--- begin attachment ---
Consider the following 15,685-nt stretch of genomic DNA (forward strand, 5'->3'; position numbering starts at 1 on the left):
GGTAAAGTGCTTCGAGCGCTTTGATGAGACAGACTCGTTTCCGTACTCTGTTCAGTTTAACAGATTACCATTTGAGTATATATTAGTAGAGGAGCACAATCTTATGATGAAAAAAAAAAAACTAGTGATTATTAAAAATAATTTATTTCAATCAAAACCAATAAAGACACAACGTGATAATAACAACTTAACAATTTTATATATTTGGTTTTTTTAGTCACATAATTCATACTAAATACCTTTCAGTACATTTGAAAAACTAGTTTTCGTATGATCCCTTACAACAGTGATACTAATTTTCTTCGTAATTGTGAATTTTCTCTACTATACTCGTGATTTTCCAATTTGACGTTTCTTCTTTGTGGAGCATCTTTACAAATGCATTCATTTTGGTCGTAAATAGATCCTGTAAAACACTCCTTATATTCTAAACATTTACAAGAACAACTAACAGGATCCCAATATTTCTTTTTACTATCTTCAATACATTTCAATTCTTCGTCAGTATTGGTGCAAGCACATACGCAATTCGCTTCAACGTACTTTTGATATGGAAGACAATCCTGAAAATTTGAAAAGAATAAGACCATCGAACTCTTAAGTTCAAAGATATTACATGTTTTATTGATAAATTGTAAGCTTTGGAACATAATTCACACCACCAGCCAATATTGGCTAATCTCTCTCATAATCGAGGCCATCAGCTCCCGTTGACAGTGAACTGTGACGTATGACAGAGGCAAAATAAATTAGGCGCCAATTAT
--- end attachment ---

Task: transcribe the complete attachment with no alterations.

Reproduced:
Consider the following 15,685-nt stretch of genomic DNA (forward strand, 5'->3'; position numbering starts at 1 on the left):
GGTAAAGTGCTTCGAGCGCTTTGATGAGACAGACTCGTTTCCGTACTCTGTTCAGTTTAACAGATTACCATTTGAGTATATATTAGTAGAGGAGCACAATCTTATGATGAAAAAAAAAAAACTAGTGATTATTAAAAATAATTTATTTCAATCAAAACCAATAAAGACACAACGTGATAATAACAACTTAACAATTTTATATATTTGGTTTTTTTAGTCACATAATTCATACTAAATACCTTTCAGTACATTTGAAAAACTAGTTTTCGTATGATCCCTTACAACAGTGATACTAATTTTCTTCGTAATTGTGAATTTTCTCTACTATACTCGTGATTTTCCAATTTGACGTTTCTTCTTTGTGGAGCATCTTTACAAATGCATTCATTTTGGTCGTAAATAGATCCTGTAAAACACTCCTTATATTCTAAACATTTACAAGAACAACTAACAGGATCCCAATATTTCTTTTTACTATCTTCAATACATTTCAATTCTTCGTCAGTATTGGTGCAAGCACATACGCAATTCGCTTCAACGTACTTTTGATATGGAAGACAATCCTGAAAATTTGAAAAGAATAAGACCATCGAACTCTTAAGTTCAAAGATATTACATGTTTTATTGATAAATTGTAAGCTTTGGAACATAATTCACACCACCAGCCAATATTGGCTAATCTCTCTCATAATCGAGGCCATCAGCTCCCGTTGACAGTGAACTGTGACGTATGACAGAGGCAAAATAAATTAGGCGCCAATTAT